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Prohibited Acts on Florida Mortgages

Earlier, I mentioned how I am studying for the Mortgage test.  During Day 2 of my class, I learned some new data regarding prohibited acts on Florida mortgages that I thought I should bring to light.

The Florida Legislature passes laws regulating the practice of mortgage brokerage and mortgage lending.  These laws are found in Chapter 494, Florida Statutes.  Chapter 494.00791 deals with “Prohibited Acts”:

1)  Prepayment Penalties may only be included within the first 36 months after loan consumation (closing) if:

a.  the borrower has been offered a choice of a loan without a prepayment penalty and
b.  at three days prior to consumation, the borrower receives a written disclosure of the terms of the prepayment fee including the benefit the borrower will receive for accepting the penalty through a reduced interest rate or reduced reduced points or fees.

2)  Default Interest Rate (higher interest rate after default) may not be included.

3) Balloon Payments are not allowed on loan terms of less than 10 years for other than bridge loans or payment schedules adjusted to allow for seasonal or irregular income.

4) Extending Credit Without Regard To The Borrowers Repayment Ability is not allowed.  Collateral must be considered with regard to the borrowers current and expected income, obligations and employment.

5)  Door to Door Loans or selling a loan at a borrowers place of residence without a prearraged appointment is not allowed.  (excludes mail solicitations).

6)  Late Payment Fees
a.  may not exceed 5% of the past due payment.
b.  may only be assessed for a payment past due 15 days or more.
c.  may only be charged once with respect to a single late payment.
d.  may not be charged on payments that are late because a late fee had been deducted from a prior payment which thereby caused a default on subsequent payment(s).

Here is an example: In January, Mr. Borrowers’ $1,000 boat payment was received late.  The lender applied a $50 late fee and credits Mr Borrower’s account exactly $950.  ($1000 minus the $50 late fee equals $950).

In February,  Mr. Borrower sends his payment for $1000 on time. Because Mr. Borrower was $50 short in January, the lender attempts to take the $50 that is owed from the February payment If the additional $50 is not received on time in February, the February payment would be considered late also.  This would be stacking - one late fee into multiple late fees. THIS IS NOT ALLOWED.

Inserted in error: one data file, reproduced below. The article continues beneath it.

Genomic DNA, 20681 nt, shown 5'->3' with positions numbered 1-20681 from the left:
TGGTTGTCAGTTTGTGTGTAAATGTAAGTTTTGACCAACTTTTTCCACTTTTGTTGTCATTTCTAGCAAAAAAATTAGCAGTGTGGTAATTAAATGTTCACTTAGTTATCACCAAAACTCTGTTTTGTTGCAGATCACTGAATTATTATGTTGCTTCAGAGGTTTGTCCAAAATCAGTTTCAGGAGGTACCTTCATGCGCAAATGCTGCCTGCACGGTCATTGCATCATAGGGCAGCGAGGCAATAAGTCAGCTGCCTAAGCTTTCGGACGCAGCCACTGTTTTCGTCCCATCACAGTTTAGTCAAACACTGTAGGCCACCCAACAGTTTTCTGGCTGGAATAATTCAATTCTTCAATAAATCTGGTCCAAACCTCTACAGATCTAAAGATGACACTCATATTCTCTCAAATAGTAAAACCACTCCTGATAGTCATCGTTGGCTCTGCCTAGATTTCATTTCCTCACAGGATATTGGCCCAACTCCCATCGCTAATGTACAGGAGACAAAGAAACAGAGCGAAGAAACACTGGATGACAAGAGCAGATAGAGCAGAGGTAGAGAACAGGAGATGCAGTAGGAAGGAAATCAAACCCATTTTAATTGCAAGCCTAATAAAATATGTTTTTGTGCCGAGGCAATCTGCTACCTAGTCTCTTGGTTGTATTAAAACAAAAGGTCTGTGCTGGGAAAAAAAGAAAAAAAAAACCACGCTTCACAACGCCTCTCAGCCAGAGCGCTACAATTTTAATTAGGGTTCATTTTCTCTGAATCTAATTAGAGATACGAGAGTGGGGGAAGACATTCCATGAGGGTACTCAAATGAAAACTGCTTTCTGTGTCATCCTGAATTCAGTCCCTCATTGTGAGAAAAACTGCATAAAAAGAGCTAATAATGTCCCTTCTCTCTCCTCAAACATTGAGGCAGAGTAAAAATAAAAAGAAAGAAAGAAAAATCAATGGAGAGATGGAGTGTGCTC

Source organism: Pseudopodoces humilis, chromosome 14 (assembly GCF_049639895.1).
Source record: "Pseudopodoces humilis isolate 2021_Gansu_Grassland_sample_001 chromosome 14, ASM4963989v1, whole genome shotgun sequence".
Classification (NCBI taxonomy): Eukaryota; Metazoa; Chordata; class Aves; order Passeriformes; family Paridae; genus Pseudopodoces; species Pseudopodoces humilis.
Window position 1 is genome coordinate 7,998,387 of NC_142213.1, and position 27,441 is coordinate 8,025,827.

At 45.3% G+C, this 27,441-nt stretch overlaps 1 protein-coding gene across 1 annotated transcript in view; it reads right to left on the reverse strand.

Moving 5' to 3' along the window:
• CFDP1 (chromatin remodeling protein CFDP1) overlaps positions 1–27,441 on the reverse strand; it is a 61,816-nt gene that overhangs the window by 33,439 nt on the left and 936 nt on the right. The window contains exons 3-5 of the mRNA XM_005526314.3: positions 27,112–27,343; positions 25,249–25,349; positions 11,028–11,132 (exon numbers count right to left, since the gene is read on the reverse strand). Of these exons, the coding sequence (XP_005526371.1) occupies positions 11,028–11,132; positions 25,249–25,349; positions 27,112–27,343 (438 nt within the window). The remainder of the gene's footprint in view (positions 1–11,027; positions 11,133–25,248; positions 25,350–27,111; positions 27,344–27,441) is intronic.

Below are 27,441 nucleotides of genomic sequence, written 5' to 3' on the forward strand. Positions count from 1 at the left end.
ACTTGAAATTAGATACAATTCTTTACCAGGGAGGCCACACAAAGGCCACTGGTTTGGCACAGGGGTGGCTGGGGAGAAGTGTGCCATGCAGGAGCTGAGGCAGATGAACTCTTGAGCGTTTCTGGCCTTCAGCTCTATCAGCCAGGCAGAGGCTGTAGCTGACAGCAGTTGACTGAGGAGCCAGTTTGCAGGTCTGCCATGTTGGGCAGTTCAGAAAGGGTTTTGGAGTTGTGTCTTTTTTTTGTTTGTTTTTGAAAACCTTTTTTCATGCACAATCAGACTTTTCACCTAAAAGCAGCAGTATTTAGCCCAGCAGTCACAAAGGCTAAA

Got all that? The lender can not consider the loan “late” because the lender extracted a late fee from the previous month.. Lenders can’t do that.  ONE LATE FEE that’s it.

Now, back to the classroom… 

Today we have a new instructor; his name is Mr. Bill Bates. Mr. Bates is professional, he says he’s more of a book instructor than our previous days teacher. 

We begin at Chapter 1 of the book which is:  State Laws, Doc Stamps, Maximum Fees and Mortgage Math.  After lunch we are already half way thru Chapter 2:  Contracts, Deeds & Loan Applications.  We finish on Chapter 2. I assume Day 3 will be mostly about Chapter 3 and math.

Saturday class is done, I have aquired more knowledge and made some friends.  My new friend and fellow student Mr. Roly Fernandez visits with me, and there’s some talk of cafecitos for tomorrow.  Sounds good to me.

Related:
Day 1 - Gold Coast Schools, Studying for the Florida Mortgage Test
Day 3 - Hard Money Loans and Required Disclosures

By Jim Jump To Comments
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1 Responses to "Prohibited Acts on Florida Mortgages"

    Jann says:

    Hello, I have some concerns. Is there a cap on the amount of a pre-payment penalty? Can a mortgage lender prohibit you from selling your house within the first year? Can a mortgage lender dictate who you can and can not sell your house to during the first three years? My daughter lives in Tampa and is struggling with her interest only mortgage and the terms of her loan state that she is prohibited from selling to anyone known to her or to anyone that is involved professionally with real estate, such as investors, developers, contractors, carpenters,etc. She is single, attending college, and working as a server in a restaurant. She’s not going to make it because of this, what I deem to be a, “criminal mortgage lender” and we, her parents, are forbidden to help her, other than to sink our money into a monthly mortgage that will get her nowhere. She is young, naive, and they saw her coming.

    Reply

    Posted on 08/21 at 11:40 AM

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